I’ve been taking part in some online discussions about the upcoming “Air Tattoo” at Ohakea next month. Mostly they centre around how horrible traffic is going to be in light of the disaster that was the 2012 event. At this stage, I’ve decided I’m not going. While it’s “on my doorstep” and relatively easy to get to, I’m just not keen on sitting in traffic and missing the show and having to pay for a ticket ahead of time for the privilege.
Meanwhile, I’ve been doubling down on the task of scanning my father’s entire negative collection and after reaching 110 films complete, I thought I’d treat myself by scanning some of my own photos taken in my SLR days between 1986 and 2005. How ironic, then, that as I pulled some films off the top of a pile, I should come across four from the 1998 Ohakea Open Day.
I’ve scanned in 98 shots but as these were taken in my manual focus days and are old, they’re not great quality so I have chosen only half a dozen to clean up and publish. Those chosen represent what is unlikely to be repeated in the future – in some cases retired types, in others, present in significant numbers or different colours.
First up is Royal Australian Air Force (RAAF) Boeing 707-300, A20-629. This type has now been retired from the RAAF for eight and a half years, replaced with the Airbus A330 MRT type.
It’s quite likely all of these types will be seen at this year’s Ohakea event, even the Republic of Singapore Air Force (RSAF) Hercules, ‘733’, is a possible return visitor. However, you’ll not see a Royal New Zealand Air Force (RNZAF) P-3K Orion in this colour scheme! It was interesting to note that NZ4206, which did the air display in 1998 was in the now standard all over grey scheme while NZ4202, seen here, still wore the older scheme. In the foreground is Beechcraft Super King Air B200, NZ1883, which was fairly new (to the RNZAF) at the time. Technically, you won’t see this aircraft at the show this year, because in 2012 the fleet was returned to their lessor and newer airframes were leased, albeit (unusually, I think) under the same operational serials.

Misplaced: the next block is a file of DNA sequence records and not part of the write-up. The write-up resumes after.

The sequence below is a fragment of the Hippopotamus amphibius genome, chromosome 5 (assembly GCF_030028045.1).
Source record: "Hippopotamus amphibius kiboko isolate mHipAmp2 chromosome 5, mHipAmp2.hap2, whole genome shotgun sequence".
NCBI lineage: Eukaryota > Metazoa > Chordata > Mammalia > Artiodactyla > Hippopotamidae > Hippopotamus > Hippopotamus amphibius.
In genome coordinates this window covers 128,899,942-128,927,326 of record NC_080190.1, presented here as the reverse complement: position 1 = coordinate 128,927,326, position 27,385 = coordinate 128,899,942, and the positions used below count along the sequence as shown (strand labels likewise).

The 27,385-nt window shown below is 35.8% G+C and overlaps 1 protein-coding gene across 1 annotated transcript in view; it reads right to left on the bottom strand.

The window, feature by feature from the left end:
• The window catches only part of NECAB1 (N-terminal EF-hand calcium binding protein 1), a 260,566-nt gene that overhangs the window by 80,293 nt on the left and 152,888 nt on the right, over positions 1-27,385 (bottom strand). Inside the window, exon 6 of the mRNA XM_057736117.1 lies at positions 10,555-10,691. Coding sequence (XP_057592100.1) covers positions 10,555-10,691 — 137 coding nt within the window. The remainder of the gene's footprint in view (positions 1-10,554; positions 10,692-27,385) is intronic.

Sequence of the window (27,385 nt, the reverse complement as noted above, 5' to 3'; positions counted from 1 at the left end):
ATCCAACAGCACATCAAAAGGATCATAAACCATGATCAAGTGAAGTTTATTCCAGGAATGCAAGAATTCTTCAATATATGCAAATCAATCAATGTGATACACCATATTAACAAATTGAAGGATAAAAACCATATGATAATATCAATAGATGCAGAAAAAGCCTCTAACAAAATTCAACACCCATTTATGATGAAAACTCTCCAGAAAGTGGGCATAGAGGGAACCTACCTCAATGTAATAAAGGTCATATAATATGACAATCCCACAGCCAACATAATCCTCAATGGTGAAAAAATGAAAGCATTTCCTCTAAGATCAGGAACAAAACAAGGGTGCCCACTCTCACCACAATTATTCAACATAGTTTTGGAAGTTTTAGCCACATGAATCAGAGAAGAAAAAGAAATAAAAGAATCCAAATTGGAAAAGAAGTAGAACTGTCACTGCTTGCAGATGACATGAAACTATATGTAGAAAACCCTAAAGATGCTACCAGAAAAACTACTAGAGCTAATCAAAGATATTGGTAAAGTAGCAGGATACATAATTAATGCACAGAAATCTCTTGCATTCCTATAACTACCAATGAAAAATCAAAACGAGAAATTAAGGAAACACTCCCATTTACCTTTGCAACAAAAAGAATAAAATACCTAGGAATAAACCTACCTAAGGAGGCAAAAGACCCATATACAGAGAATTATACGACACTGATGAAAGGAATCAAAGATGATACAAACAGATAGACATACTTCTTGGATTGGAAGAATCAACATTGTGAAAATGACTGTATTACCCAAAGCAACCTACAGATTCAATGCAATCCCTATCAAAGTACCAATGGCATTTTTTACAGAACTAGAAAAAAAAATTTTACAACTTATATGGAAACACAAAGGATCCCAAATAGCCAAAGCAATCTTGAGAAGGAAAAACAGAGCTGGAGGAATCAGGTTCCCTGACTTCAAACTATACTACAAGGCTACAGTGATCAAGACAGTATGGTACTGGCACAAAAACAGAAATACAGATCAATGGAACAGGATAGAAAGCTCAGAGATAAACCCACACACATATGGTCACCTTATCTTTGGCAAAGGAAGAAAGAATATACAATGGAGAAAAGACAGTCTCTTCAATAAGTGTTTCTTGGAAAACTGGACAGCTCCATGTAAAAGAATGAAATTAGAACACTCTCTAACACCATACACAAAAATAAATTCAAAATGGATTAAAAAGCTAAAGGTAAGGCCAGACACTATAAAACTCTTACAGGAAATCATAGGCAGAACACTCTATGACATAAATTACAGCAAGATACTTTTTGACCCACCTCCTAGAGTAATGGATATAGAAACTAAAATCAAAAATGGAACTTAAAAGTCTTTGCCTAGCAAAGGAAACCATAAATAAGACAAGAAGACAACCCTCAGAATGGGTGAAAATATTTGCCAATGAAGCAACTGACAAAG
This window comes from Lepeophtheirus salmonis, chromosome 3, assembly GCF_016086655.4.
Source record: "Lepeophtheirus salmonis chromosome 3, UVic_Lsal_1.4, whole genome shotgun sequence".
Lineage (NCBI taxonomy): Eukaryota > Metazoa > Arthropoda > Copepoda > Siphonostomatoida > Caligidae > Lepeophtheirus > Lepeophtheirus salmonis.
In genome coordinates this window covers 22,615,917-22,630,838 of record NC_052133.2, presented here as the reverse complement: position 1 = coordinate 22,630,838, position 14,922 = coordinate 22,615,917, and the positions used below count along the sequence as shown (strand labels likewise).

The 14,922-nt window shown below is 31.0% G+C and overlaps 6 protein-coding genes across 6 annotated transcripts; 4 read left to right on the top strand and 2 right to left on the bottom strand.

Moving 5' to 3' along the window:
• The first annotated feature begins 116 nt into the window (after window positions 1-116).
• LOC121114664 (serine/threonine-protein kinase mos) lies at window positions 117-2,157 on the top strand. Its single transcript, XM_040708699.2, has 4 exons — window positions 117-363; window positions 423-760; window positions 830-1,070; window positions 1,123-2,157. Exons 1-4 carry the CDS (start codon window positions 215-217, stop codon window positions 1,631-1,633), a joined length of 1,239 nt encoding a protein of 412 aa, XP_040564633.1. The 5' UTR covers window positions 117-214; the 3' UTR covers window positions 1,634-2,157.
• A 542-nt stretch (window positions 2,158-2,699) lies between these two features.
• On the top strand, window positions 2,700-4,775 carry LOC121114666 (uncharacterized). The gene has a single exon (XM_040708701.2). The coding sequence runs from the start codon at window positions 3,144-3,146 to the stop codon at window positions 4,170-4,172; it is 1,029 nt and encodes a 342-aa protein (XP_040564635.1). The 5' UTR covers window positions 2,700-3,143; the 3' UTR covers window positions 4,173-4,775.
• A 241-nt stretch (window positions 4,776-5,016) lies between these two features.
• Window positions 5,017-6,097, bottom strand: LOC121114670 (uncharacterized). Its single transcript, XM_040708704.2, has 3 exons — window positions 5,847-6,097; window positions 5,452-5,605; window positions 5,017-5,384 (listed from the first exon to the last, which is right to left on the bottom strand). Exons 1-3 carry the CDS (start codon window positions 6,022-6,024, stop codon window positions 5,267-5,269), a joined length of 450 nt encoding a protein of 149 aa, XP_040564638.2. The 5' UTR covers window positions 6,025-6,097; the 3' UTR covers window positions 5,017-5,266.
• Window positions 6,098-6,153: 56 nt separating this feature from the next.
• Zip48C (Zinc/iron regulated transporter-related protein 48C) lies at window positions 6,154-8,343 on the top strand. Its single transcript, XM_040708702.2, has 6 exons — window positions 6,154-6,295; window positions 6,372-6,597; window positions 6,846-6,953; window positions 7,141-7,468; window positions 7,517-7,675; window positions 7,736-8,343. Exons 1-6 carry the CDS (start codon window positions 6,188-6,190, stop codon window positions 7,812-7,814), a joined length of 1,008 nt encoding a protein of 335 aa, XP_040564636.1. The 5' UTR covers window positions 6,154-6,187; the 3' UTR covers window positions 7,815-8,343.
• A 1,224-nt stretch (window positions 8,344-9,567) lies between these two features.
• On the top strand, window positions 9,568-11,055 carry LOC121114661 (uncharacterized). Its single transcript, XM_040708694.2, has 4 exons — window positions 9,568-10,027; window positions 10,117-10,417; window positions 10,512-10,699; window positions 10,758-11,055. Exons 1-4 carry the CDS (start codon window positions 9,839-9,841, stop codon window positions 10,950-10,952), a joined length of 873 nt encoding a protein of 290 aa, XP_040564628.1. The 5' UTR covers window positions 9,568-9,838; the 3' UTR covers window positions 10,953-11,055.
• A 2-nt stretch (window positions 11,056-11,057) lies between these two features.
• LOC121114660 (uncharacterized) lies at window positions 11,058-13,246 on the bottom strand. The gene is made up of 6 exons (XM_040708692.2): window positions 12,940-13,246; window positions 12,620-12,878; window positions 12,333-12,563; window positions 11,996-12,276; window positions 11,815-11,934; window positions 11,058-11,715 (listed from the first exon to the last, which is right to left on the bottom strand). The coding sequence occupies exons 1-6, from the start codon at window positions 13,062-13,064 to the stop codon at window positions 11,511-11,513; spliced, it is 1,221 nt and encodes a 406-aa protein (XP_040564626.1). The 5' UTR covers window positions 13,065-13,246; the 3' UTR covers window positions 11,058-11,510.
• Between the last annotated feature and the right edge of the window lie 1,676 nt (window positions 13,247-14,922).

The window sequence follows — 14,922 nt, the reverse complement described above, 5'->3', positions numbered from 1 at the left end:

Not much time was left for this little beauty, as the Air Combat Wing would be disbanded only three and a half years later. Aermacchi MB.339C, NZ6469 taxies in after performing in a spirited 5-ship formation display.
Subject to the same fate, the venerable T/A-4K Skyhawk, NZ6255, taxies out for a display. Note it is carrying a “buddy” refuelling tank. My photos do not show whether this was used in the world famous “plugged barrel roll” but at the very least I am sure there would have been a simple flight refuelling demonstration.
There is every chance you will see RAAF F/A-18s perform at Ohakea in 2017, but in recent years – with no RNZAF jets to “play with” – the Aussies have tended not to display more than a solo aircraft. There were no less than eight present on this occasion, and this four-ship display was impressive.
Finally, another study of the soon to be gone Skyhawks, although in this case two A-4Ks, NZ6201 and NZ6202, depart for a display. I miss these showing up at air shows. Some of my fondest memories are of “doing the Linda Blair” trying to figure out when these little rockets were going to try and surprise the audience, often arriving from all four points of the compass at once!
And that’s it. A bit of nostalgia. I must have a whole bunch more photos around my study that I will get to scanning in time (I must concentrate on Dad’s first, though) so no doubt there will be some more gems to come in the future.